Nobody is naïve enough to believe that theatre (or cinema) can bring about social change, but the performing arts still remains the most potent means to express the need for change
Nobody is naïve enough to believe that theatre (or cinema) can bring about social change, but the performing arts still remains the most potent means to express the need for change. In simpler times, before the cacophony of various audio-visual media overwhelmed the world, the written word was perhaps the strongest mode to get ideas across, but now very few read, and who can take the various rants on the Internet seriously.
Not shamed into silence: In the spirit of street theatre, Yael Farber’s Nirbhaya uses the Delhi case as a take-off point, and then goes into experiential mode — five women speak of and enact the abuse they faced
So, to share personal or collective angst, theatre is the way to go. It reaches a small number of people at a time, but the impact and recall is higher, and it doesn’t need the huge resources of cinema.
The Indian People’s Theatre Association (IPTA) recognised the need for using theatre to reach the masses and took their plays about social issues to the people in villages, chawls and slums. The original theatre activists of IPTA believed that it was the duty of the artiste to help disseminate the message of progressiveness and reform. Some of them suffered for their beliefs, went to prison and lived austere lives. Prithviraj Kapoor was a great film star, but he travelled with his Prithvi Theatres to small towns and villages to perform his socially relevant plays. Safdar Hashmi was murdered when he and his Jan Natya Manch troupe were performing a street play. Real theatre that speaks to the masses is performed out there amidst the people, not in proscenium theatres.
It was in this spirit of street theatre that Yael Farber’s Nirbhaya was staged last week at the Tata Theatre, and hit audiences with its scorching candour. It came out of the anguish that ran through the nation when on December 16, 2012, a young woman was raped, her male companion brutally attacked, and both left for dead. What killed her was not just the savagery of the men, but the indifference of the people who drove past, the dithering by the cops and the inhumanity of the hospital staff. Then the story broke in the media and shocked a nation that usually buries cases like this under the carpet of shame.
Poorna Jagannathan, who co-produced the play, felt that this time, the silence had to be broken, the outrage had to be stoked, and at least an attempt must be made to see to it that attitudes change and action is taken when women and children are subjected to violence. It’s not as if rape does not take place elsewhere, but the biggest obstacle women in traditional and patriarchal societies face is the notion of izzat or honour, and the onus of upholding it falls on women.
Nirbhaya uses the Delhi case as a take off point, and then goes into experiential mode — five women speak of and enact the abuse they faced. Poorna herself was abused as a child, Priyanka Bose was sexually assaulted several times (her parents’ apathy in inexplicable), Sapna Bhavnani was gang-raped, violence was inflicted on Rukhsar Kabir by her father and her husband, and the most horrifying and tragic, Sneha Jawle was burnt for dowry and her son was snatched from her.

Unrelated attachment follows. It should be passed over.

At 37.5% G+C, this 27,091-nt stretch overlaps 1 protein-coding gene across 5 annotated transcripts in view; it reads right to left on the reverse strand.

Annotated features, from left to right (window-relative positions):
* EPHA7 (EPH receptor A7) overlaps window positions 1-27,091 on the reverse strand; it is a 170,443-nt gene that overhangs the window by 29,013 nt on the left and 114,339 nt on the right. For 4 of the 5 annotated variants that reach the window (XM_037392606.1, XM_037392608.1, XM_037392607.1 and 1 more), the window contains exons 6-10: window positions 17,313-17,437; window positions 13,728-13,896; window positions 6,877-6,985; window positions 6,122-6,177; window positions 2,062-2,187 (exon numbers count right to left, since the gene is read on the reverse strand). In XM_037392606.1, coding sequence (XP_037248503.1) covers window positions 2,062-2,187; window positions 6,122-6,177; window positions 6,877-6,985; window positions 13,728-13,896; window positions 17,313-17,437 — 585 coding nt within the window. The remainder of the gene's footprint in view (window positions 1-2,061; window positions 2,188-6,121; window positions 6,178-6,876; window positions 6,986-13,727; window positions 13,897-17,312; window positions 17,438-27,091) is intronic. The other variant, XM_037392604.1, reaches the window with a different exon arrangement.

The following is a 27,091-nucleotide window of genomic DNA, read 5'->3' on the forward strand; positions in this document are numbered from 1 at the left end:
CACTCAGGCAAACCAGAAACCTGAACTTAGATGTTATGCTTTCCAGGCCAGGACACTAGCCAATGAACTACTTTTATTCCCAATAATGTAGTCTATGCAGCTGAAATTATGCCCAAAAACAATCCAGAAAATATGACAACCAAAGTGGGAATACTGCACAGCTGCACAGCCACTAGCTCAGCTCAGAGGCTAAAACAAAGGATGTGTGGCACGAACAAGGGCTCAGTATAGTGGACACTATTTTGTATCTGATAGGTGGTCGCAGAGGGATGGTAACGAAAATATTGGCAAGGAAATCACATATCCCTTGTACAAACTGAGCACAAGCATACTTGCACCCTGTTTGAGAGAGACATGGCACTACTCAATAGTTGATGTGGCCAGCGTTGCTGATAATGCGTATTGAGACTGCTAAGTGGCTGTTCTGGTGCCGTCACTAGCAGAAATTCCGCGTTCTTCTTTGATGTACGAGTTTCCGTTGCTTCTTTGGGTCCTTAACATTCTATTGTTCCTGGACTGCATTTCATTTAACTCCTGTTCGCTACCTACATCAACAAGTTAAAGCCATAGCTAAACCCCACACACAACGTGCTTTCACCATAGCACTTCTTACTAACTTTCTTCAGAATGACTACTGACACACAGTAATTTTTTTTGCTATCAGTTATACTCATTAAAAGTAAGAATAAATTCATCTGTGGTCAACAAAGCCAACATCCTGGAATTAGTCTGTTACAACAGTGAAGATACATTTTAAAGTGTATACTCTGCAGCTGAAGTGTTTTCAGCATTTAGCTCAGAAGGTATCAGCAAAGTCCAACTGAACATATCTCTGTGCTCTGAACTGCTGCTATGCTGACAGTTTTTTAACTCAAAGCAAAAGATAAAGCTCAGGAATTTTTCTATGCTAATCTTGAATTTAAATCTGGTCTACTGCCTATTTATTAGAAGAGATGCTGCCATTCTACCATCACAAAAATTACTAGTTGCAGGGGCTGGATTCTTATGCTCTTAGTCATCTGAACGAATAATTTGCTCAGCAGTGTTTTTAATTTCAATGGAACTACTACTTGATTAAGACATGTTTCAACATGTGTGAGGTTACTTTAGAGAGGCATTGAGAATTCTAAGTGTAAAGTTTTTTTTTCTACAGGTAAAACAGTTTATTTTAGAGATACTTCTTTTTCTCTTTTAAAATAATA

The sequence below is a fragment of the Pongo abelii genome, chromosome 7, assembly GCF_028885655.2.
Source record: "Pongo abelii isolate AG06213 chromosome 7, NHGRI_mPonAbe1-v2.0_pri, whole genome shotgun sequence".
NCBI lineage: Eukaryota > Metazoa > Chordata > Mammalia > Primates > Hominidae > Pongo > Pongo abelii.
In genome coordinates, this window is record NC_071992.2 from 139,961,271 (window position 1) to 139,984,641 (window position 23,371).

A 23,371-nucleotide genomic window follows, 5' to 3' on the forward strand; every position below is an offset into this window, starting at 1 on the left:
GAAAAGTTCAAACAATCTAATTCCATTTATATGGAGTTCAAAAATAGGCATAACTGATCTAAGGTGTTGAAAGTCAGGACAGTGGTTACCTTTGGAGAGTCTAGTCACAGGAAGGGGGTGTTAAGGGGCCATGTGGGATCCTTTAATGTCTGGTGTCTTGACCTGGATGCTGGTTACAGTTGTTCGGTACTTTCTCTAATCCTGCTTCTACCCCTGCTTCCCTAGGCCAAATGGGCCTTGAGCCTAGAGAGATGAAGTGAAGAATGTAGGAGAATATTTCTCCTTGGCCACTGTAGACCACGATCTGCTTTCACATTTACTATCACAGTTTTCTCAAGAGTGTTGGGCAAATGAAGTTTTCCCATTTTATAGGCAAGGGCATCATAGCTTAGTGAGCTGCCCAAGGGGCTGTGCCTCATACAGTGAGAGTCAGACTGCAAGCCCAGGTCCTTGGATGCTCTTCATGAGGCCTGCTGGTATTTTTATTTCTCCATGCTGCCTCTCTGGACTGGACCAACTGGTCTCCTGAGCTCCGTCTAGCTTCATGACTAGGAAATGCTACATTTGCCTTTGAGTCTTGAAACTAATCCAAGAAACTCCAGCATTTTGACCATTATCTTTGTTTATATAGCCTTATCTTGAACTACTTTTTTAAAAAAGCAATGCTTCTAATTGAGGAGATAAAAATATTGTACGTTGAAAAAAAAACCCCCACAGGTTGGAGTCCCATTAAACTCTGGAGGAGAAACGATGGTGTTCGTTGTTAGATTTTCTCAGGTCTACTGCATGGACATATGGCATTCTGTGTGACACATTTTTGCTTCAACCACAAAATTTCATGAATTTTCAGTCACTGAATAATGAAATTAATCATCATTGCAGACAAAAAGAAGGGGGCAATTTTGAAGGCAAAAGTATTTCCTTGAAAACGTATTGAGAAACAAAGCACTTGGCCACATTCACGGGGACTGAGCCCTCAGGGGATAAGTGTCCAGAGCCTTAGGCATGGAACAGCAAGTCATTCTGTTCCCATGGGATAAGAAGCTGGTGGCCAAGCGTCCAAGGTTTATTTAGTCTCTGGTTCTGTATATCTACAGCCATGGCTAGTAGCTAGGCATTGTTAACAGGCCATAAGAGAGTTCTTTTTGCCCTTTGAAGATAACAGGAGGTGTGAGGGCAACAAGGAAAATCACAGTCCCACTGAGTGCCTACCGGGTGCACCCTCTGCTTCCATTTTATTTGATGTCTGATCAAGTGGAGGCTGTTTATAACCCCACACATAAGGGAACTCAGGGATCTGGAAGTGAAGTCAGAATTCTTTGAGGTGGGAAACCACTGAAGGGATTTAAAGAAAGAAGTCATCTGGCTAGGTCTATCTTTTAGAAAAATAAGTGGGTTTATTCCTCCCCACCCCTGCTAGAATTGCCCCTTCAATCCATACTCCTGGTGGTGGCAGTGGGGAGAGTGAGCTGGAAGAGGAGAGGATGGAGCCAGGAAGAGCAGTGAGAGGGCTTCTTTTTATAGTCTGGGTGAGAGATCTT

The enactment of the Delhi rape and the excessively melodramatic style of presentation (Nirbhaya’s death and funeral were cringe-worthy) bordered on the distasteful, but the audience was both stunned and moved. These cases happened to women like the ones seated in the auditorium, not some faceless tribal. At least a couple of the performers on stage are part of the celebrity social circuit; for them to look the world in the eye and narrate what happened to them took courage. It also exposed them to diverse reactions like pity, horror, judgement, scorn and of course, overwhelming empathy.
Nirbhaya’s reality is balanced by Eve Ensler’s fictional stories of female adolescence in her Emotional Creature, directed by Mahabanoo Kotwal, who has been doing The Vagina Monologues for over a decade now. Like the earlier, widely known production, this one too is made up of short pieces, this time about what it is like to be a young girl in various cultures. The pieces range from twee (the giggly girl chat) to traumatic (a young woman sold to sex slavery).
The story most affecting was that of the Chinese teen who is forced to work long hours in appalling conditions in a factory making Barbie dolls. India is a case study by itself — the range of problems women face is mind-boggling.
There’s work cut out for a playwright.
The Delhi case has triggered off many emotional responses, besides Nirbhaya, Aditi Mangaldas’ new dance production Within has a piece that depicts through a fusion of contemporary dance and kathak an artiste’s response to the horrific incident.
Nirbhaya’s tragedy had left most of us dazed with helpless rage — that rage now needs to kept alive so that no woman has to suffer like she did. There have been more shocking incidents after that. We have to ensure that the victims are not shamed into silence and that the perpetrators do not walk free. Maybe, just maybe, art can speed up the process.
Deepa Gahlot is an award-winning film and theatre critic and an arts administrator. You can follow her on twitter @deepagahlot